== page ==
With one of my favourite trailers of the year, the awards attention, the theme of coming of age and the critical acclaim, 'Lady Bird' very quickly became one of the year's most anticipated films for me. Deliberately didn't see it at opening weekend though, just in case it was busy and difficult to get tickets, after the insane opening weekend of 'Black Panther'.
'Lady Bird' in no way disappointed. With the above, was hoping that it would be one of my favourite films of the year and it turned out to be exactly that, the awards attention and acclaim more than fully deserved. This doesn't just fly, 'Lady Bird' actually soars and have not seen a coming of age-themed film in recent memory this sparkling or honest or with this amount of humour, brains, heart and charm. Have seen it mentioned as a passion project, and if it was the passion and hard work can be seen all over.
It is a very appealing film visually, with beautiful and colourful cinematography and with editing that flows succinctly and cohesively. The music is has energy yet knows when to understate itself when needed. In her first film as solo director, Greta Gerwig directs with a nimble touch, the comedy is light on its feet and she avoids making the emotional elements heavy-handed or tonally jarring.
The script is one of the year's best, my personal pick actually for this year's Best Original Screenplay Oscar of the nominees. The comedy sparkles in wit and is genuinely hilarious, done in an honest and true to life way yet with some cringes like it would be in real life too. Over-sentimentality is avoided in the more emotional and dramatic scenes, there are some really sweet and poignant moments and an endearing personal touch.
Found myself really emotionally investing in and relating to the mother and daughter relationship, their bonding bringing tears to my eyes and then making me smile and laugh when botched and leaving me with hope at resolution at the same time. The coming of age/angsty elements have a truthfulness, authenticity and twinkle and it was very easy to identify with them if in the same position growing up, they're often very funny but also very heartfelt and charming.
Story is immensely engaging throughout right from the riotous opening to the more emotional and avoiding-being-too-pat ending, anchored by the mother and daughter relationship that entertains, moves and provokes thought. Didn't mind at all that it wasn't ground-breaking, due to not expecting it to be as coming of age can be predictable. Enjoyed the way the characters were written, and appreciated that the film broke away from the typical archetype of school teachers being over-disciplinary and without humour.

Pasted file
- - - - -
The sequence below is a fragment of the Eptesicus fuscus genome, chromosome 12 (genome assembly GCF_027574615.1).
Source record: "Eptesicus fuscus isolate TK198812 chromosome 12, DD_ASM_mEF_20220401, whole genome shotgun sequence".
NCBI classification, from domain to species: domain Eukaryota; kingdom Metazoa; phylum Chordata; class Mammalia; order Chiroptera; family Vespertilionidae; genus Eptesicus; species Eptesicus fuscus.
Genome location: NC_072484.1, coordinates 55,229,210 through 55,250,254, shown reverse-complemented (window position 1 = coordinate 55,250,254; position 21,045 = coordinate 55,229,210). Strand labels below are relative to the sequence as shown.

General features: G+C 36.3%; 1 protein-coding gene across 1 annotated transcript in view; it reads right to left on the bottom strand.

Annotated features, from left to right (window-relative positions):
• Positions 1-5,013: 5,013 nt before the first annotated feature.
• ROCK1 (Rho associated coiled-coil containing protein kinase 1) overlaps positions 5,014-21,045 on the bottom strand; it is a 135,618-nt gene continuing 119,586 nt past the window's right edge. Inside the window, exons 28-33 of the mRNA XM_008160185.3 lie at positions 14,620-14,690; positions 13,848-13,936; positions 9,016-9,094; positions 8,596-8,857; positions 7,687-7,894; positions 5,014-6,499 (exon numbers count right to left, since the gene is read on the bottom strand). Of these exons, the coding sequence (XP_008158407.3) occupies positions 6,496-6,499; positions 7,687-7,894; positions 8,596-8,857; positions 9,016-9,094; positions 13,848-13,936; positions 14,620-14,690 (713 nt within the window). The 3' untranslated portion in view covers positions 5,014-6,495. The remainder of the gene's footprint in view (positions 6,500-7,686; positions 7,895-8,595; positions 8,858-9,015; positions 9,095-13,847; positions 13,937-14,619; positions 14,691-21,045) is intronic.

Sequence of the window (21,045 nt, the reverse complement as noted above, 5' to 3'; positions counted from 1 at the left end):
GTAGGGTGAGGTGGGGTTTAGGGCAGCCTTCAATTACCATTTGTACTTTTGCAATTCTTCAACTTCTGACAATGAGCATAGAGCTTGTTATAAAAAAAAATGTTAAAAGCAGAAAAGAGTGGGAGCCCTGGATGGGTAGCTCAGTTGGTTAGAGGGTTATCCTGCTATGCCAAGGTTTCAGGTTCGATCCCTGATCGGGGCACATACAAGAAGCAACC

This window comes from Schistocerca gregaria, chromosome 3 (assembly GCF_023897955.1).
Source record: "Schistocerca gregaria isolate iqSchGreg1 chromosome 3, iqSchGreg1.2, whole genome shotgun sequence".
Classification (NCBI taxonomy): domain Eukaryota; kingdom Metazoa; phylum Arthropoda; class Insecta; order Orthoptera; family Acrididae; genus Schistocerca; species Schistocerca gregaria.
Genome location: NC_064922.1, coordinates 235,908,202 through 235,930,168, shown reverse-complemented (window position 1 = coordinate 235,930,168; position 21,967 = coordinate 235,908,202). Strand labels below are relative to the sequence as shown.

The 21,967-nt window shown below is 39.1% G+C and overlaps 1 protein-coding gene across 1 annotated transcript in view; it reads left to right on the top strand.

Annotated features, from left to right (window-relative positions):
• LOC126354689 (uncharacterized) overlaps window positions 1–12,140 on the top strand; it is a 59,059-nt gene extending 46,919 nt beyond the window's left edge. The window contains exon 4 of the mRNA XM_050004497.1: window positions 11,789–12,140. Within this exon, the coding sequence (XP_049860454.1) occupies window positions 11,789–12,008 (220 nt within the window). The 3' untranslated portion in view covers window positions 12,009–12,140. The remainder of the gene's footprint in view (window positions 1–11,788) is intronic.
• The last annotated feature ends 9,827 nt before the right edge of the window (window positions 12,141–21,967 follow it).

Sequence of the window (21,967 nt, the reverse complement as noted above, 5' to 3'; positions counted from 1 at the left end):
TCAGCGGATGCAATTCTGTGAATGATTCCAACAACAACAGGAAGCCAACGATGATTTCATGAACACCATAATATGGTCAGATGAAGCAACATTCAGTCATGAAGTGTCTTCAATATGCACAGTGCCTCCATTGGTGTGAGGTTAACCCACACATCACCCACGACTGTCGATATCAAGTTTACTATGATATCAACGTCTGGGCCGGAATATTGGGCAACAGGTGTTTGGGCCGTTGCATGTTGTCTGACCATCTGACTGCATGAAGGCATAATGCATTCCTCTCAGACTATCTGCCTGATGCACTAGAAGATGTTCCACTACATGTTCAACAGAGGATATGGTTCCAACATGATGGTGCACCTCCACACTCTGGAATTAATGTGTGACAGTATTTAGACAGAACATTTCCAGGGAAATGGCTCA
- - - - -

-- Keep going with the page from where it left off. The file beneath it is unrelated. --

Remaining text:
Performances are never less than great, with Saoirse Ronan and Laurie Metcalf fully inhabiting their characters and phenomenally. It was wonderful for both to get awards attention with both giving two of the year's best performances. Lois Smith twinkles too in her role.
If Lucas Hedges (who has grown quite a lot) and Timothee Chalamet (not as good as his truly remarkable performance in 'Call Me By Your Name' but showing why he is one of the most promising recent rising stars) continue to go down this promising path they are likely to go on to big careers.
Concluding, fabulous film and one of my favourites of the year. 10/10 Bethany Cox
Comedy / Drama
Comedy / Drama
Christine "Lady Bird" MacPherson is a high school senior from the "wrong side of the tracks." She longs for adventure, sophistication, and opportunity, but finds none of that in her Sacramento Catholic high school. LADY BIRD follows the title character's senior year in high school, including her first romance, her participation in the school play, and most importantly, her applying for college.
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February 26, 2018 at 07:44 AM